TouchStone Health Photo
TouchStone Health Photo
TouchStone Health Photo

The Benefits of Massage for Nervous System Regulation

by Maggie Seegmiller, RMT

Massage therapy has been shown to be beneficial for nervous system regulation through various mechanisms that reduce stress and promote relaxation. One of the primary ways massage achieves this is by stimulating the parasympathetic nervous system, which is responsible for the body’s rest-and-digest response. Research indicates that massage therapy can significantly lower cortisol levels, the hormone associated with stress, and increase the production of serotonin and dopamine, which are neurotransmitters that contribute to a sense of well-being and relaxation .

Additionally, massage therapy has been found to activate the body’s pressure receptors, which send signals to the brain to reduce the production of stress hormones and stimulate the vagus nerve. The vagus nerve plays a crucial role in controlling the parasympathetic nervous system and helps in lowering heart rate and promoting a state of calmness. Studies have shown that regular massage therapy can enhance vagal activity, leading to improved mood and a reduction in anxiety and depression symptoms.

Furthermore, massage therapy can improve blood circulation and ease muscle tension. Enhanced blood flow ensures that oxygen and nutrients are more efficiently delivered to tissues, which can help in healing and reducing pain. The relaxation of tense muscles and the alleviation of pain through massage can also reduce the sympathetic nervous system’s fight-or-flight response, which is often overactive in individuals with chronic stress and anxiety .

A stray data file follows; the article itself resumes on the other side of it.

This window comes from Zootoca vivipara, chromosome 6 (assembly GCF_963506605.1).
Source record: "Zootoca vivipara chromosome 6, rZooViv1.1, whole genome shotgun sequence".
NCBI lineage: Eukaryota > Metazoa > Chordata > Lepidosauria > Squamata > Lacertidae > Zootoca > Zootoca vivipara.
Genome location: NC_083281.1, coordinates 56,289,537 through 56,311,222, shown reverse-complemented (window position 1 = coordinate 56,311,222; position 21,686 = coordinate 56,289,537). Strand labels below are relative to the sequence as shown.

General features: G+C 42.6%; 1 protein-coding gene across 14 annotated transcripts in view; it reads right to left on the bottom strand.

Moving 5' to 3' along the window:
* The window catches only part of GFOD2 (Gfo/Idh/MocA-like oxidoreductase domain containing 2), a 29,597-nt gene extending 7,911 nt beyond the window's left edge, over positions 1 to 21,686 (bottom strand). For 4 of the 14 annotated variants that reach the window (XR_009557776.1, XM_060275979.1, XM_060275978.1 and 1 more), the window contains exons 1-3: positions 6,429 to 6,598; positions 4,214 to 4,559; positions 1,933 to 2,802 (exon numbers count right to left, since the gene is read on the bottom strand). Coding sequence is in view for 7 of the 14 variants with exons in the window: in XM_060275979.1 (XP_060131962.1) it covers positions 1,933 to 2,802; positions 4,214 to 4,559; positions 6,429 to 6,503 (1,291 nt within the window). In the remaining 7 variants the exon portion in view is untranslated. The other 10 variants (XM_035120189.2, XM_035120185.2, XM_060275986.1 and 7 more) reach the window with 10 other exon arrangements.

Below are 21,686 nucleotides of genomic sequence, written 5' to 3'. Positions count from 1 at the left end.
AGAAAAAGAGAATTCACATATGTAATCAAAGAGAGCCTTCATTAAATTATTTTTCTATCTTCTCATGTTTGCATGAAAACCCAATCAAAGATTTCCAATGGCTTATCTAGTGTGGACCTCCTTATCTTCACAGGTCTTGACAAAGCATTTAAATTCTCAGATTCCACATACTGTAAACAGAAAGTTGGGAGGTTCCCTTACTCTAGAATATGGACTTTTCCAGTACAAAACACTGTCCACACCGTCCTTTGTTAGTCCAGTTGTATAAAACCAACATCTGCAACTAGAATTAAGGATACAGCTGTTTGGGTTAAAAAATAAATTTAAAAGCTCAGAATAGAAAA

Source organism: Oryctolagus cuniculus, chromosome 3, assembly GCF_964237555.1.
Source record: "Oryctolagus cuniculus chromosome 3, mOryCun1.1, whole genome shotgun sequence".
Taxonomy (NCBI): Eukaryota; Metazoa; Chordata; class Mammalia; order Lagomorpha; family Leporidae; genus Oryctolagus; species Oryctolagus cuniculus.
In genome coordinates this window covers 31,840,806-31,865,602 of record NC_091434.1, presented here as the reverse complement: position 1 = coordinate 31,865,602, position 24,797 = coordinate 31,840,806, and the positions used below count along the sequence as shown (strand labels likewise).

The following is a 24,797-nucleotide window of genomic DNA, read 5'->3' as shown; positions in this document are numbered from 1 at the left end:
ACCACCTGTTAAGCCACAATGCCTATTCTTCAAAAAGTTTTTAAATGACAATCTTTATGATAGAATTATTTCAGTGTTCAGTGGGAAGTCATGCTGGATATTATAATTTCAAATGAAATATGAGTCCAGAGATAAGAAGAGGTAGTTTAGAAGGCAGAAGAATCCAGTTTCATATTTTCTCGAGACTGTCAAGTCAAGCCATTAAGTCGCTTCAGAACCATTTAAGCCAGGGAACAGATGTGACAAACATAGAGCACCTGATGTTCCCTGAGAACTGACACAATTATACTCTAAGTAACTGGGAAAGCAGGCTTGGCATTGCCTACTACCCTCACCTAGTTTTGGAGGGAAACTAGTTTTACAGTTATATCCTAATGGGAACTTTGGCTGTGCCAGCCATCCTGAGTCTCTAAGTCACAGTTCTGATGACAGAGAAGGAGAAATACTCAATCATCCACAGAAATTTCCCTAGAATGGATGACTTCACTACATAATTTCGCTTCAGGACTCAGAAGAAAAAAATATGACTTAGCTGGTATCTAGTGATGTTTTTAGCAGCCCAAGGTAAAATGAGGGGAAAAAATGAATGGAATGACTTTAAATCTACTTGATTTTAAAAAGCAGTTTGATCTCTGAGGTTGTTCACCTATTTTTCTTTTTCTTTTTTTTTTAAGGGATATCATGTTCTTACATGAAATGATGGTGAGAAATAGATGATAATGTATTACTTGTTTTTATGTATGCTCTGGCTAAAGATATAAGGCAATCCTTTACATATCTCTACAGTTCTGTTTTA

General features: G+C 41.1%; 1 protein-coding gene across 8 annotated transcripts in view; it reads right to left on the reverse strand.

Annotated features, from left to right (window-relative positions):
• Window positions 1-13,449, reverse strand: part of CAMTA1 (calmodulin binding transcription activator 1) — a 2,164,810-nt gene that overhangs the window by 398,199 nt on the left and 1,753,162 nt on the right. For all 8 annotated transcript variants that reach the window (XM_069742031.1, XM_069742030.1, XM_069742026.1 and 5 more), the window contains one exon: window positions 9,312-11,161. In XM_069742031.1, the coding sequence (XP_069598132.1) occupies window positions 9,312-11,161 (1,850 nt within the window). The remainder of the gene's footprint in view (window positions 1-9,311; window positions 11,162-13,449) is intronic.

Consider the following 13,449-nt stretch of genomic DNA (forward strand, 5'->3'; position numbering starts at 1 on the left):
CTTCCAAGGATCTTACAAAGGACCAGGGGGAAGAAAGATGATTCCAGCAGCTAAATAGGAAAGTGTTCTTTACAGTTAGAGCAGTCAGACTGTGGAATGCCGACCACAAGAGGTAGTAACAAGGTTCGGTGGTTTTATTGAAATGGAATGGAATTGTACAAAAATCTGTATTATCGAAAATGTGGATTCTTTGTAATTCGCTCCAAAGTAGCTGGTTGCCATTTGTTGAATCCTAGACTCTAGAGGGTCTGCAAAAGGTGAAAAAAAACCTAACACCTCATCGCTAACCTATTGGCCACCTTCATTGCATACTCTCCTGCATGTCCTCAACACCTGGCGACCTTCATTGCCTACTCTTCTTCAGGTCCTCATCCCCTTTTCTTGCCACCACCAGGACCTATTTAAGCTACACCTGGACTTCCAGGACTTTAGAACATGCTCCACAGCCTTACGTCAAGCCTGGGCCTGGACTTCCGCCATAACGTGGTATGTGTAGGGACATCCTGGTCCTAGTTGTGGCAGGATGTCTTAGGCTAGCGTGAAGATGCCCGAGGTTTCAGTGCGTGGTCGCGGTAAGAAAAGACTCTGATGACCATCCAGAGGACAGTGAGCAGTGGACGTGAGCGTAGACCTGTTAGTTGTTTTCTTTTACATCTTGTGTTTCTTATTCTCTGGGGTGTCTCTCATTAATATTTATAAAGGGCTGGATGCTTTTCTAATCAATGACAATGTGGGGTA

Overall, the benefits of massage therapy for nervous system regulation are well-supported by scientific research. By promoting relaxation, reducing stress hormones, stimulating the vagus nerve, and improving circulation, massage therapy can effectively help maintain a balanced nervous system and contribute to improved mental and physical health.


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  3. Diego, M. A., & Field, T. (2009). Vagal activity, early growth and emotional development. Infant Behavior and Development, 32(3), 355-362.
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